Spotlight on Nampa Stormwater Education

A safe, clean water source is vital to our health and lifestyle. Understanding how our water systems work, and how to safeguard those resources, is key to a successful, thriving community.

That’s why the City of Nampa has been partnering with the Nampa School District for more than a decade to educate students and the broader community on our most important water quality issues.

“As our population grows, we all need to be aware of strategies to keep our water clean and have enough for the next generation,” said Jeff Barnes, Nampa’s public works water resources director.

The partnership focuses on promoting the awareness and importance of clean waterways, with an emphasis on pollution control. The city provides funding for water quality-related educational materials for classroom use, teacher stipends, and technical resources. They also team up with the district and community organizations to host educational events throughout the year, including:

  • Water Education Days – Every spring, fifth graders from across Nampa learn about how to protect our valuable water resources. Students, teachers, and community organizations host booths along the Wilson Creek Pathway behind Nampa High with information and hands-on activities related to water quality. 
  • Community Stormwater Cleanup Day – Volunteers receive a brief lesson on ways to keep waterways clean before heading out to clean storm drains that lead to local waterways. Volunteers also pick up litter in surrounding neighborhoods and mark storm drains with decals to promote keeping debris out of storm drains. 
  • After-school Program – Teams visit after-school programs to put on a fun demonstration about local aquifers. This demonstration teaches students how aquifers work by building an “edible aquifer,” which they get to enjoy afterward.

Spotlight on a Day

Barnes shared the following story about how these educational activities can have a positive impact and even shape students’ futures.

“One of our interns who was helping at Wilson Water Education Day had just graduated from Boise State University’s environmental science program. She had toured the wastewater plant as an elementary student and found it so interesting that she is now interning for the city. She wants that to be her career.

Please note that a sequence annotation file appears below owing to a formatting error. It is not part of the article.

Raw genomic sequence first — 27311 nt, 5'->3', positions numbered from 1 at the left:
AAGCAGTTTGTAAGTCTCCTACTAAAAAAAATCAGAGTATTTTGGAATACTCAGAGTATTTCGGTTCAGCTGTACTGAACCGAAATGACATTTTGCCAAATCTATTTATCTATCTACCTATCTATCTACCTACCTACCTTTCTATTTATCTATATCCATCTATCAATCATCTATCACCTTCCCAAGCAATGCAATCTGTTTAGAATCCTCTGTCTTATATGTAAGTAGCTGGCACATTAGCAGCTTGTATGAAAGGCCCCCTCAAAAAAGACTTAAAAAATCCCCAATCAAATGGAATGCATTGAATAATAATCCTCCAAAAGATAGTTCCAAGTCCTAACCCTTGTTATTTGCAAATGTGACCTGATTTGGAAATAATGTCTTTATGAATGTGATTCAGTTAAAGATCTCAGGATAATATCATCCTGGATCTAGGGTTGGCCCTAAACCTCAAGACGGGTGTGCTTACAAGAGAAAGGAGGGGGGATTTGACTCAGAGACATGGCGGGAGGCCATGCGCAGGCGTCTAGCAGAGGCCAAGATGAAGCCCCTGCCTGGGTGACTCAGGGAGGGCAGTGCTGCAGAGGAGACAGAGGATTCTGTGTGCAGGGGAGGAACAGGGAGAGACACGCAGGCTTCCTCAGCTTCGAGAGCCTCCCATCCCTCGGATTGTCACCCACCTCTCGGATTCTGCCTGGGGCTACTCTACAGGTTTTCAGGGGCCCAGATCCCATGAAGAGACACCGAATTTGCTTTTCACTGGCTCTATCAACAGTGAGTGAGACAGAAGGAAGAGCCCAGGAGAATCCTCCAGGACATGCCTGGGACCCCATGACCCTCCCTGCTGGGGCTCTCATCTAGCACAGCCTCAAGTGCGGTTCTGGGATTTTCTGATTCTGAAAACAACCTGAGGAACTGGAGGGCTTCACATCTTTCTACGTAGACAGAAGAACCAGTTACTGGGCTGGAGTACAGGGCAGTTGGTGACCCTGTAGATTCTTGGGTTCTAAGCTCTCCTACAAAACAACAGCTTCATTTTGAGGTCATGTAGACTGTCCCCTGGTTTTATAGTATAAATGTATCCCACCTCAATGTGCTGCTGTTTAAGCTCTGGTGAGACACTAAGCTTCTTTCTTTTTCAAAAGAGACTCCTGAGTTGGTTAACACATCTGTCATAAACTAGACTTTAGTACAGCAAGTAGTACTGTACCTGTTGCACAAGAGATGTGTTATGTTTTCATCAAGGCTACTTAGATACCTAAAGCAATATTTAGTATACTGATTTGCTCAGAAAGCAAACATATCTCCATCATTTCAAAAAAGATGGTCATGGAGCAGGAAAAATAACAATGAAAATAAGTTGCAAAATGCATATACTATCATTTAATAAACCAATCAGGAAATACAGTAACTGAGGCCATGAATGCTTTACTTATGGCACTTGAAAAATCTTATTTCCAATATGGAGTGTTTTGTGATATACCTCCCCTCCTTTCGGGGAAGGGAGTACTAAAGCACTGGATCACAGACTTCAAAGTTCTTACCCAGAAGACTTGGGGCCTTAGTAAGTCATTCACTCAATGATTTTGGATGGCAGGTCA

“If kids see what’s going on out there, it could point them in another direction, especially if they are STEM-minded” he said. “I think a lot of kids are environmentally conscious. On the water side, there are a lot of environmental engineering and science jobs they would love to be part of. As our population grows, we all need to be aware of strategies to keep our water clean and have enough for the next generation.

Stormwater Projects

  • The Nampa Educational Rain Garden was completed in June 2021. The garden demonstrates ways to prevent stormwater runoff from polluting our local waterways. You’ll find the garden at Lakeview Park off Garrity Boulevard and 12th Avenue N.
  • The Creeks of Nampa signs found along the Wilson Creek Pathway share information about our watershed and the wildlife it supports. Installed in 2019, they can be found off S. Canyon Street and W. Georgia Avenue.
  • The City Acres Park Stormwater Kiosk was built in 2014 to explain how stormwater run-off affects local streams. This small neighborhood park can be found at 219 4th St. N.

About Nampa’s Water Works Department

Nampa has the largest water resources department in the state of Idaho, boasting 1,000 miles of water/irrigation pipes (that would stretch from here to the Mexican border). Nampa’s water renewal facility recycles 11 million gallons of wastewater per day for the parks and school irrigation systems. That accounts for 15 percent of the city’s total irrigation. A recent upgrade treats the wastewater to a Class A level, the highest level of treatment possible.